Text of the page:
Looking Back On the Tea Party

img_1330This morning, fellow Shenandoah Valley blogger Lynn Mitchell asked the question, “Why did the tea party (and libertarians) decide to take over the Republican Party instead of the Democratic Party whose policies they were supposedly against?” Well, as a person who has been involved in tea party politics for a number of years, I wanted to offer my take on the situation.

First off, let me begin by saying that no group is a monolithic unit.  Yes, it is easy to lump people together, to assume that their history, motivations, and goals are unified, but that simply would not be the case.  Anyway, like a number of folks, I joined the tea party while also a member of the Republican Party.  At that time, I had been growing increasingly dissatisfied with the direction of the GOP.  I recall saying at the time that the tea party would never have come into being if the GOP held firm to its supposed principles.

Although Republican politicians seemed to employ inspiring rhetoric when it came to limiting the power of the government, their actual track record was pretty poor.  It is tempting to say that the tea party had its start with the election of Barack Obama, but the truth is that for many of us its roots are earlier, the presidency of George W. Bush.

Let’s look back at George W. Bush, shall we?  What do we find?  An exploding national debt, increased federal government control in areas where it had no defined constitutional authority such as education and healthcare, and a troubling and expensive foreign policy based upon misinformation and a neoconservative philosophy.  Only in recent years have Republican officials finally begun to admit what many people in the tea party have known for years, that a lot of things went wrong in the eight years of the George W. Bush presidency.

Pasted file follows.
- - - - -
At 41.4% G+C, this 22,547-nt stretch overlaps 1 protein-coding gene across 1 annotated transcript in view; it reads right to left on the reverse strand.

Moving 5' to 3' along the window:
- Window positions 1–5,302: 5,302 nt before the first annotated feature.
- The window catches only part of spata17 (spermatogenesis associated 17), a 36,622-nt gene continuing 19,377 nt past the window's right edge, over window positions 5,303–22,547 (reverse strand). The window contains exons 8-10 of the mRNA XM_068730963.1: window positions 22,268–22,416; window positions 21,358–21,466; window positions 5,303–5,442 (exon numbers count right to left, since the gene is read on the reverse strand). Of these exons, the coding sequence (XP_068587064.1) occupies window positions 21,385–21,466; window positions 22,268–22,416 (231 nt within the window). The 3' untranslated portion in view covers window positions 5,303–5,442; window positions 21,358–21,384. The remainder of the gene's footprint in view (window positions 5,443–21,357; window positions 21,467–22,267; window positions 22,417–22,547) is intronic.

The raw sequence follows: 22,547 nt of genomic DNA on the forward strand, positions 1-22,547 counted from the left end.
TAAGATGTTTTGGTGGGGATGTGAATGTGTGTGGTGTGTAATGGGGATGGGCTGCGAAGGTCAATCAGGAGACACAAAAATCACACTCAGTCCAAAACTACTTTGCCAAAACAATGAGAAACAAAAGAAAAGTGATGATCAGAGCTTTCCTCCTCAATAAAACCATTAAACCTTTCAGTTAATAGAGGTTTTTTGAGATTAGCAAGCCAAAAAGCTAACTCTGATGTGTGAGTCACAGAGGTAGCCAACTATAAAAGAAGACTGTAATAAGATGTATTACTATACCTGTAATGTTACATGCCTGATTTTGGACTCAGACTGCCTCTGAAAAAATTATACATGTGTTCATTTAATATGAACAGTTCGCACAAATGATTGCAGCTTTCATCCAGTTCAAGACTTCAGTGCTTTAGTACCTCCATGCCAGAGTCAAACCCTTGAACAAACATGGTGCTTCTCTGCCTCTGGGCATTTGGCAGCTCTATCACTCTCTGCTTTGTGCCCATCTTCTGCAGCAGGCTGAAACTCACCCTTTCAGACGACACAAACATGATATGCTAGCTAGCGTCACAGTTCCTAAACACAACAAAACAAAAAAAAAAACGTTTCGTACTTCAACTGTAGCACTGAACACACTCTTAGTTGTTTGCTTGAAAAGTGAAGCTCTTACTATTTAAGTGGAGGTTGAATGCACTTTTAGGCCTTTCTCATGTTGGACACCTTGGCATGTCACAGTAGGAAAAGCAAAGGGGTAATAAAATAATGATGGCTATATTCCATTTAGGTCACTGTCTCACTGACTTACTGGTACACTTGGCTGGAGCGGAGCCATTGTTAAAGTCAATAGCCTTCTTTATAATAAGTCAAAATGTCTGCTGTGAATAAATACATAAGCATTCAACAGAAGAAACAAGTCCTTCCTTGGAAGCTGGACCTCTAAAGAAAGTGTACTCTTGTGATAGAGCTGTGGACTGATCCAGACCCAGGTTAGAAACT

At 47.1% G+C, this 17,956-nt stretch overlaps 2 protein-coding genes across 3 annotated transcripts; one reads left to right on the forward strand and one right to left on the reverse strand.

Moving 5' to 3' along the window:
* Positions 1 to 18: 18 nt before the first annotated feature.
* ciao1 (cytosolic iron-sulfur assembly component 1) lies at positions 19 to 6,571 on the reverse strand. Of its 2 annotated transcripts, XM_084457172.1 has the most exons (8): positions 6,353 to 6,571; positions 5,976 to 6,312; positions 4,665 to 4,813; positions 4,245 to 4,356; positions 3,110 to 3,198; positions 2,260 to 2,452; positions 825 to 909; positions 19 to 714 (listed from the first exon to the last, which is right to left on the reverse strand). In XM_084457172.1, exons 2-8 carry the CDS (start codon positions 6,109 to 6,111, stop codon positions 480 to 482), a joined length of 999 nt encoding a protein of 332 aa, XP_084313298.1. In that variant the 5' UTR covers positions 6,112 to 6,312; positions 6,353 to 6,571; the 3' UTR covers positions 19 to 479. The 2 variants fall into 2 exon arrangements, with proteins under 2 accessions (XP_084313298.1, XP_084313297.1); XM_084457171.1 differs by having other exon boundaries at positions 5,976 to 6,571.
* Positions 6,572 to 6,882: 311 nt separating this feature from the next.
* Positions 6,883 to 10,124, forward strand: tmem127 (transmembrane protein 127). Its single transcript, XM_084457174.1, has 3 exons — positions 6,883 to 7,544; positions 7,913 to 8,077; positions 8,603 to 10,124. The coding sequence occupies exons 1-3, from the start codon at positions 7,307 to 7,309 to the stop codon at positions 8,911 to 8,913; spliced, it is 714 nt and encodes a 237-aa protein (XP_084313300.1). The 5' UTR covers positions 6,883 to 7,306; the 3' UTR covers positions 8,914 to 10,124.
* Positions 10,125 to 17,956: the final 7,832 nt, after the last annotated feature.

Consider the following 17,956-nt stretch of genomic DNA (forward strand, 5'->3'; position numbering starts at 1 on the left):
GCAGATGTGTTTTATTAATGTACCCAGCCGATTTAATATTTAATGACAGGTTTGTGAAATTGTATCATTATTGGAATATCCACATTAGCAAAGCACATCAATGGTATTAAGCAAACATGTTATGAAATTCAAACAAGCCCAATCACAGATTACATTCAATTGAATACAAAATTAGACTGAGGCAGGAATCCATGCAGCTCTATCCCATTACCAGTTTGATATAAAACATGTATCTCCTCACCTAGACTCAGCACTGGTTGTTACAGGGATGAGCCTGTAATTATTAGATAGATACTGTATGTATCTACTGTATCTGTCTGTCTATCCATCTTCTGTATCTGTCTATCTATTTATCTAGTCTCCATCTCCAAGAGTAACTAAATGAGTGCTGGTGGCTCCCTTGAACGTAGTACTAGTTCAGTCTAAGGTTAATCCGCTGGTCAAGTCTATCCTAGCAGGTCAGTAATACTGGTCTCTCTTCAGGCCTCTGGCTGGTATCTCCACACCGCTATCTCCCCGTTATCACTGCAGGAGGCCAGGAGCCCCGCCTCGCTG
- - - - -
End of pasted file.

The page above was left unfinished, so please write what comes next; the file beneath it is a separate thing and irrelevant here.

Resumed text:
So why did the tea party try to push the Republican Party harder instead of the Democratic?  Well, the GOP was seen as having closer ideological ties, especially given that many of us were disaffected Republicans.  Economically, there was supposedly a closer link between the tea party and what the Republican claimed to stand for.  Has that always been the case?  No.  Perhaps the last, best example of what might be considered a “tea party Democrat” (at least in my mind) is the Bourbon Democrats.  As Wikipedia states:

Bourbon Democrats were promoters of a form of laissez-fairecapitalism which included opposition to the protectionism that the Republicans were then advocating as well as fiscal discipline. They represented business interests, generally supporting the goals of banking and railroads but opposed to subsidies for them and were unwilling to protect them from competition. They opposed imperialism and U.S. overseas expansion, fought for the gold standard, and opposed bimetallism and promoted hard and sound money. Strong supporters of reform movements such as the Civil Service Reform and opponents of the corrupt city bosses, Bourbons led the fight against the Tweed Ring. The anti-corruption theme earned the votes of many Republican Mugwumps in 1884.”